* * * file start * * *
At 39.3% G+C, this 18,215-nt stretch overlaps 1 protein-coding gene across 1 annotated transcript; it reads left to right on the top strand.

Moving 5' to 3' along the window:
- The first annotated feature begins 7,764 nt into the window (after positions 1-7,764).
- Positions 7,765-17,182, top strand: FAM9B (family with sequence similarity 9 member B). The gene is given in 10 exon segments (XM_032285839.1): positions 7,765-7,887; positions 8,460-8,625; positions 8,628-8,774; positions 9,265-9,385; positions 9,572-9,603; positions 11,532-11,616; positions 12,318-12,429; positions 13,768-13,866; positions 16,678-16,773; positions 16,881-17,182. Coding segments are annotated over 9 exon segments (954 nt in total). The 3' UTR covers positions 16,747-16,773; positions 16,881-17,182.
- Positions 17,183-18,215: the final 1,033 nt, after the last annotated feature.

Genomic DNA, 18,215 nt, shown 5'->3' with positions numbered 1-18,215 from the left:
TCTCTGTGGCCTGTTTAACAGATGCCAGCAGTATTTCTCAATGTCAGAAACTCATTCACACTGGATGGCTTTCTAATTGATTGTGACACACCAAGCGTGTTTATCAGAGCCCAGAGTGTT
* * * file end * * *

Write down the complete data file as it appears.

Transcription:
At 39.3% G+C, this 18,215-nt stretch overlaps 1 protein-coding gene across 1 annotated transcript; it reads left to right on the top strand.

Moving 5' to 3' along the window:
- The first annotated feature begins 7,764 nt into the window (after positions 1-7,764).
- Positions 7,765-17,182, top strand: FAM9B (family with sequence similarity 9 member B). The gene is given in 10 exon segments (XM_032285839.1): positions 7,765-7,887; positions 8,460-8,625; positions 8,628-8,774; positions 9,265-9,385; positions 9,572-9,603; positions 11,532-11,616; positions 12,318-12,429; positions 13,768-13,866; positions 16,678-16,773; positions 16,881-17,182. Coding segments are annotated over 9 exon segments (954 nt in total). The 3' UTR covers positions 16,747-16,773; positions 16,881-17,182.
- Positions 17,183-18,215: the final 1,033 nt, after the last annotated feature.

Genomic DNA, 18,215 nt, shown 5'->3' with positions numbered 1-18,215 from the left:
TCTCTGTGGCCTGTTTAACAGATGCCAGCAGTATTTCTCAATGTCAGAAACTCATTCACACTGGATGGCTTTCTAATTGATTGTGACACACCAAGCGTGTTTATCAGAGCCCAGAGTGTT